The Readers Wifes: interview
Duckie DJs The Readers Wifes have been instrumental in making the gay dancefloor more eclectic. But there‘s more than a hint of ‘80s pop familiarity about their debut album
It’s a story as old as disco itself – DJs making music. ‘It’s such a cliché, I know,’ groans Mark Wood (lyrics), also known as Chelsea Kelsey or The Blond One from The Readers Wifes, resident DJs at arty gay hangout Duckie. ‘It’s really embarrassing,’ sighs Mark Johnston (vocals), also known as Kim Phaggs or The Dark One. ‘In a way the odds are really stacked against you.’
The Wifes are discussing their new album ‘Gaslight’, and their slow but inevitable journey from the DJ box to the recording studio. ‘It began in 2001,’ says Wood. ‘We used to do these mix tapes for the regulars at Duckie, and out of that we started mucking about with synth programs. And then we recorded a really bad song, called “Readers Wifes Covered In Blood”. We gave a copy to Jeremy and Mark and they took it away, re-recorded it and said: “We think it should sound more like this.”’
Jeremy Kimberley and Mark Sokcanic are the other two members of the band. And, as luck would have it, they have a studio. And synths. Lots of synths.
‘Coming out of the ’90s, it was all guitar bands and Britpop,’ says Wood. ‘And at Duckie we’d never really been into Britpop as such. We prefer people like Soft Cell and the Human League and Kraftwerk. And when we met Jeremy and Mark we found we could make those sounds, because they had all these old synths.’
‘A lot of people lumped Duckie and Popstarz together,’ says Johnston. ‘But they were much more into Britpop and indie. We were much more into disco and electronica. Duckie started with us in our front room playing records and mucking about with our mates.’
It’s easy to forget, but when Duckie started back in 1994 the London gay scene wasn’t the wild celebration of diversity it is today. With the honourable exception of Popstarz, it was wall-to-wall house music with a side order of cheese at G-A-Y. Nobody played glam, ska, punk and disco in the same set, and you rarely heard a Kate Bush record. The Readers Wifes may have just been mucking about with their mates, but their impact on the scene was enormous. Given their obvious love of music, it isn’t surprising that they got a band together. What’s surprising is that it took them so long.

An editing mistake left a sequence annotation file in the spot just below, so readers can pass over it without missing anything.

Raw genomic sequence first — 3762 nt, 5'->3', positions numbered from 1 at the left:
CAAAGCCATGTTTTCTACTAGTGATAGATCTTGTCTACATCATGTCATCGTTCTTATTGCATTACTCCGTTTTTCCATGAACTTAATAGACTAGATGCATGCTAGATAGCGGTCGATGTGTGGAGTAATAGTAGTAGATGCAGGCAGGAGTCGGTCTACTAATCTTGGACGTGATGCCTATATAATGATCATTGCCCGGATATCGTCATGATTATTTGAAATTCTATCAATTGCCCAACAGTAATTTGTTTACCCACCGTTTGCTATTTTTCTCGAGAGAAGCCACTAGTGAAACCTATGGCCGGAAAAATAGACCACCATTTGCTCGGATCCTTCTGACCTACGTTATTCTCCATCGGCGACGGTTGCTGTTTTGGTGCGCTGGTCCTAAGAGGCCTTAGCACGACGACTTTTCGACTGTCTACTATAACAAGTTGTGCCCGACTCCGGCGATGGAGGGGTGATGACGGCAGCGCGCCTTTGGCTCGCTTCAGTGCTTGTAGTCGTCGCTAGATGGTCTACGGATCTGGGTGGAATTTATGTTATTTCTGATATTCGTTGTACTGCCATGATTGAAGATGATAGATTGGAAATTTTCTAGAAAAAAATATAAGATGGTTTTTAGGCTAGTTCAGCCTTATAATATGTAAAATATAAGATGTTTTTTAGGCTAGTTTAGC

‘The band came together very slowly,’ admits Wood. ‘We didn’t play anything to anyone for a year. And we never intended to be a live band. We were just making records we could play at Duckie.’ Then, in 2002, they were offered a gig at the Retro Bar and everything changed. ‘It was the busiest night they’d ever had,’ remembers Wood. ‘And I’ve never been so scared in my life. But it was a fantastic night. People really liked the songs.’
One of those people was former Banshee Steve Severin, who encouraged the foursome to really focus on their songwriting and even offered to produce their single, ‘Nostalgia’, featuring Justin Bond. ‘Things got a bit more serious after we met Severin,’ says Wood. ‘Having someone like that tell you it’s worth pursuing – well, it’s validation, really.’
With three singles to their name, including a scathing attack on the music industry called ‘Bitch At The Brits’ and 2005’s ‘Scumpop/Black Silk Stocking’, it was only a matter of time before the Wifes brought out an album. In fact, it took rather more time than expected. But now, finally, it’s here. And let me be the first to say that it’s been worth the wait. ‘Gaslight’ is a very retro-sounding album, but in a good way. Engineered by Jon Astley, the man responsible for Bowie’s ‘Diamond Dogs’, there’s a bit of Donna Summer in there, and the crunchy synthesizer sounds of Soft Cell and the Human League.
‘You can definitely hear things like Soft Cell in there,’ says Wood. ‘But my take on this is that it’s pretty much impossible to avoid these days. If you listen to Amy Winehouse, that to me sounds just like ’60s soul music. People always say about electronic music: “Oh, that sounds like Human League or Kraftwerk.” But guitar music today sounds exactly like U2 or The Boomtown Rats did 20 years ago. A band like Arctic Monkeys have their good points, but their music is not progressive in any way.’
With song titles like ‘Gays In Suits’ and a hi-NRG beat you can dance to, does this mean we can expect to The Readers Wifes perform live at G-A-Y? Wood laughs: ‘I don’t think so. I don’t think they’d have us. But it is different now. The G-A-Y wars have been fought. Some of the people who play at G-A-Y I actually quite like as pop stars.’
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